September 1, 2007 Infectious disease specialists have developed a way to quickly diagnose the very dangerous, antibiotic-resistant infection called MRSA. By dropping a cartridge in a device the technology makes molecular diagnostics simpler and faster. It eliminates the need for an entire staff trained in recognizes these bacteria. The technology has been expanded to other difficult to diagnose infections as well.
Can a hospital make you sick? Actually, it can. The CDC reports over 60 percent of hospital patients can get a staph infection called MRSA. But now, a tool used to fight terrorism can fight disease in our own area hospitals. Maureen Daly lost her 63 year old mother to a bacteria called MRSA. Resistant to most antibiotics, doctors call MRSA the "super-bug."
"She was trapped in her body and the infection, the MRSA, just kept ravaging and ravaging her system," Daly said. MRSA staph infections contracted in the hospital can be dangerous if undetected. But now, hospitals can count on a new expert that can identify MRSA in just two hours.
Inside the Gene Xpert, manufactured by Cepheid, MRSA DNA is removed from the patient's sample and then made bigger to confirm the diagnosis.
"MRSA is becoming rampant in the health care system and it's costing upwards of 40 billion dollars a year in excess healthcare costs," said John Schiefer, a Cepheid technician.
Gene Xpert can also be used to confirm entero-virus meningitis and group B strep in patients. But its original function -- fighting terrorism. In 2001, when anthrax laced letters threatened the United States, testing technology needed to be upgraded and simplified...fast. "Every hour, our mail is getting sniffed for the presence of anthrax spores," said David Persing from Cepheid.
Quick results are crucial. A patient with MRSA immediately serves as a reservoir for transmission. As patients get sicker, hospital bills go up.
"Any kind of test costs money, but the up-front investment is well worth it," Persing said.
Cutting costs, without cutting corners.
BACKGROUND: Scientists at Cepheid have developed a simple new test called Xpert MRSA to detect methicilin-resistant staphylococcus (MRSA), the antibiotic-resistant so-called ýsuperbugý that people can contract while in the hospital for otherwise routine procedures. The new test received FDA approval in April of this year.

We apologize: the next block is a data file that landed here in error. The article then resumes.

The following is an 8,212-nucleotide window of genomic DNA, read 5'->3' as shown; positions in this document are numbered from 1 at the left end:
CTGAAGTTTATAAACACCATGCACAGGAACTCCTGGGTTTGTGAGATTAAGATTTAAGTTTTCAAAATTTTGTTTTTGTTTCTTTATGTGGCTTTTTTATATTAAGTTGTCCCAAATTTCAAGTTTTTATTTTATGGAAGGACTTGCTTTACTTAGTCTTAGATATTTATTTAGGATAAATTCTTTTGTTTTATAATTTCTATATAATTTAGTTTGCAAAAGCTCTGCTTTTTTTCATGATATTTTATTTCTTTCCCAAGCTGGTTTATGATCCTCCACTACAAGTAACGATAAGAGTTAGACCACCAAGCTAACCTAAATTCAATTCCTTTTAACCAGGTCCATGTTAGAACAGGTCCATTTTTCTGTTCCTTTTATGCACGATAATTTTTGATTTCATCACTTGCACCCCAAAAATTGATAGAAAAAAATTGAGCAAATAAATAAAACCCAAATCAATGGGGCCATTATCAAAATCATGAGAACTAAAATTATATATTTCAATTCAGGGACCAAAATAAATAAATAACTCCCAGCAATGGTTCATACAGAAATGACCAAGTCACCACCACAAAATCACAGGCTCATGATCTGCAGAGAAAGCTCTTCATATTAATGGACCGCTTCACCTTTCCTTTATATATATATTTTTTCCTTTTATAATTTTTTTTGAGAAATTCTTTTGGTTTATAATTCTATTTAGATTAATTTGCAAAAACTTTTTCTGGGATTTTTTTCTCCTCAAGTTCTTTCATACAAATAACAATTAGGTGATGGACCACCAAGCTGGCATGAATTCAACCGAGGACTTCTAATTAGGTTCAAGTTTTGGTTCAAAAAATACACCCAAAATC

HOW IT WORKS: Molecular diagnostic tests are the fastest, most accurate method of MRSA screening. However, it takes a long time -- as long as two days -- and a trained staff in order to perform the analysis, and most hospitals don't have those resources. Xpert MRSA can generate a result in two hours, enabling hospitals rapidly identify infected carriers of MRSA so they can take timely control measures. The ultimate goal is to lower the rate of hospital-acquired infections and improve overall patient care. The Xpert MRSA test Simply asks users to place a patient sample in the cartridge and load it into the device. It's like having a complex molecular laboratory in a handheld box that can be used anywhere, any time. It is making molecular diagnostic technology more widely available to test for other harmful pathogens, such as enterovirus meningitis, Group B Streptococcus, or anthrax.
WHAT IS MRSA: MRSA is a common cause of skin infections; it can also cause pneumonia, ear infections and sinusitis. MRSA bacteria are sometimes dubbed 'superbugs' because they are highly resistant to common antibiotics like penicillin, making infections difficult to treat effectively. Bacteria are highly adaptive, and over time they naturally develop resistance, protecting them from incoming germs (and antibiotics) and making them harder to kill. If MRSA enters the body through the skin, it can cause irritating skin infections, but if it enters the lungs or bloodstream, it can cause serious blood infections, pneumonia, even death. MRSA infection rates in the US have been increasing every since 1970, largely because surveillance programs to monitor its spread are not effective. Other countries, such as the Netherlands, Sweden and Denmark have all but eliminated MRSA from their hospitals through such surveillance programs, which focus on screen patients for MRSA at admission and isolating any carriers.
ABOUT MICROFLUIDICS: Microfluidics studies how fluids behave at microscopic levels: volumes of water, for example, that are thousands of times smaller than a single droplet. At these size scales, tiny effects that wouldn't be noticeable on a large scale play a much larger role. By understanding these effects, scientists can use them manipulate fluids on the microscopic scale. This has led to such beneficial technologies as ink jet printers and labs-on-a-chip for fast and cheap DNA sequencing.
Editor's Note: This article is not intended to provide medical advice, diagnosis or treatment.